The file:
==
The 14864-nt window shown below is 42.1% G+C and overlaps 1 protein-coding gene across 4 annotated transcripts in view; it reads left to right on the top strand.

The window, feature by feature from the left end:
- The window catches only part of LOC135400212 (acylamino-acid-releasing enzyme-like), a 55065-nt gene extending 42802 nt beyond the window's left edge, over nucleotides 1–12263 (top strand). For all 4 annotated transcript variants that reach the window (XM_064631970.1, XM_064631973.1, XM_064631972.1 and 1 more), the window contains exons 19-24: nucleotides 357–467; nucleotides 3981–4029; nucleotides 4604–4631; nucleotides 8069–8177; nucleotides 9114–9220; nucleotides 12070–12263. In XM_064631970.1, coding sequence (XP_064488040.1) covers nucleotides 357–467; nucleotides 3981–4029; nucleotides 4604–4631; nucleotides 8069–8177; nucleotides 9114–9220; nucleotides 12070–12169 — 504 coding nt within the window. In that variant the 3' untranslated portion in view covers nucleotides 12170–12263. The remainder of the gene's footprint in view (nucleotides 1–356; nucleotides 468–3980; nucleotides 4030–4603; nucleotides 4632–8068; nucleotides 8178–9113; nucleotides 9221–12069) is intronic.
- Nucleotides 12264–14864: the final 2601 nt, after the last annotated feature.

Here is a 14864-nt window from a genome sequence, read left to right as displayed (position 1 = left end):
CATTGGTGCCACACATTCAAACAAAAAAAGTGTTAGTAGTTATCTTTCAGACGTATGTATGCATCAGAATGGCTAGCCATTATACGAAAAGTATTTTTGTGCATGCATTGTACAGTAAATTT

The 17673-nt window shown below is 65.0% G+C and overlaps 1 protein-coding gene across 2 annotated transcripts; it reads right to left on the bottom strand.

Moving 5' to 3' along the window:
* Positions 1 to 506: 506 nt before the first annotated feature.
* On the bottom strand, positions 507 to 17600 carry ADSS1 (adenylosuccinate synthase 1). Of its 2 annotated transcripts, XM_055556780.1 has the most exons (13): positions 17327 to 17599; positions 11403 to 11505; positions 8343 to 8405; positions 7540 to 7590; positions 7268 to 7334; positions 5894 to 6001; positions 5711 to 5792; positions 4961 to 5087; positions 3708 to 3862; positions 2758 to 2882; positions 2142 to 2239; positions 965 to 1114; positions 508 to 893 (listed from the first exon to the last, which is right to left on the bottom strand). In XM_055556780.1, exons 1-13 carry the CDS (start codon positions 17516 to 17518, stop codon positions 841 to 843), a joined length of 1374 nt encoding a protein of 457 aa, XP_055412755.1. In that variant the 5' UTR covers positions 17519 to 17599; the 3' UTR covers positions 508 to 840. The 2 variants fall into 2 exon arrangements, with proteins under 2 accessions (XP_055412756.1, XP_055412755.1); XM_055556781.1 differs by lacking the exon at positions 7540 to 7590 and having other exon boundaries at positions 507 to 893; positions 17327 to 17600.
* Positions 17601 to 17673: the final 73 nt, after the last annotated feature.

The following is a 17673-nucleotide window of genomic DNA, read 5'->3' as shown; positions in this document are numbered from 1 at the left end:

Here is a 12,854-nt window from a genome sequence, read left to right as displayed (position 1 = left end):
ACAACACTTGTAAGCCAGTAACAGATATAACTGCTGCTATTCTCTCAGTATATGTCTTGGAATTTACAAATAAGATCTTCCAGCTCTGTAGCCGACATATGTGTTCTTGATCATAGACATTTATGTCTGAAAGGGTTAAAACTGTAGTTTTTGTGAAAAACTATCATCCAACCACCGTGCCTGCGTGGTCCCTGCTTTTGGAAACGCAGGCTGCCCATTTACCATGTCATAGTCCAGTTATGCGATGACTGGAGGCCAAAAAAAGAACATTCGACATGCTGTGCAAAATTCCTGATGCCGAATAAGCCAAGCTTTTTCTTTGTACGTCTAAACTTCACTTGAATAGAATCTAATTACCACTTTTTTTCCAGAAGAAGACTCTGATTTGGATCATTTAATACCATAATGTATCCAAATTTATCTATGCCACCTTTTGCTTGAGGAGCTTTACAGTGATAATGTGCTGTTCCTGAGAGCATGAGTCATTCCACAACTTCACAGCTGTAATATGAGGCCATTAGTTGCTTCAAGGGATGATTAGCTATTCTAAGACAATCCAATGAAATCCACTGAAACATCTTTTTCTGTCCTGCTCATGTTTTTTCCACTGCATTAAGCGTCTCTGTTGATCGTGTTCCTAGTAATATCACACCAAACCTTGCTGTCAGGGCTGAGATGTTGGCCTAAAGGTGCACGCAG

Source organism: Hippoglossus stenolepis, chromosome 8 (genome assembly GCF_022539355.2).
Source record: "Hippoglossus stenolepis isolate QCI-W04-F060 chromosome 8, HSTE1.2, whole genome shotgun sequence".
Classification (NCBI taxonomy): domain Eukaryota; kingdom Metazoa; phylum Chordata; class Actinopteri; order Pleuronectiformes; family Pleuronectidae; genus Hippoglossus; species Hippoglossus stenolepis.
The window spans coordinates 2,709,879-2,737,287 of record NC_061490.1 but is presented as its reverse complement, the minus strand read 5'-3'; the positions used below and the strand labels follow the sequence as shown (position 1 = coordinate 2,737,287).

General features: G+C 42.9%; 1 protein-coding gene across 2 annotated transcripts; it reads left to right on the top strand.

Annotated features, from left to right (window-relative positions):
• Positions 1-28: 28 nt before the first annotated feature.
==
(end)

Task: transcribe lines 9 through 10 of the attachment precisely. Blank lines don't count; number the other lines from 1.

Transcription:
* Positions 1 to 506: 506 nt before the first annotated feature.
* On the bottom strand, positions 507 to 17600 carry ADSS1 (adenylosuccinate synthase 1). Of its 2 annotated transcripts, XM_055556780.1 has the most exons (13): positions 17327 to 17599; positions 11403 to 11505; positions 8343 to 8405; positions 7540 to 7590; positions 7268 to 7334; positions 5894 to 6001; positions 5711 to 5792; positions 4961 to 5087; positions 3708 to 3862; positions 2758 to 2882; positions 2142 to 2239; positions 965 to 1114; positions 508 to 893 (listed from the first exon to the last, which is right to left on the bottom strand). In XM_055556780.1, exons 1-13 carry the CDS (start codon positions 17516 to 17518, stop codon positions 841 to 843), a joined length of 1374 nt encoding a protein of 457 aa, XP_055412755.1. In that variant the 5' UTR covers positions 17519 to 17599; the 3' UTR covers positions 508 to 840. The 2 variants fall into 2 exon arrangements, with proteins under 2 accessions (XP_055412756.1, XP_055412755.1); XM_055556781.1 differs by lacking the exon at positions 7540 to 7590 and having other exon boundaries at positions 507 to 893; positions 17327 to 17600.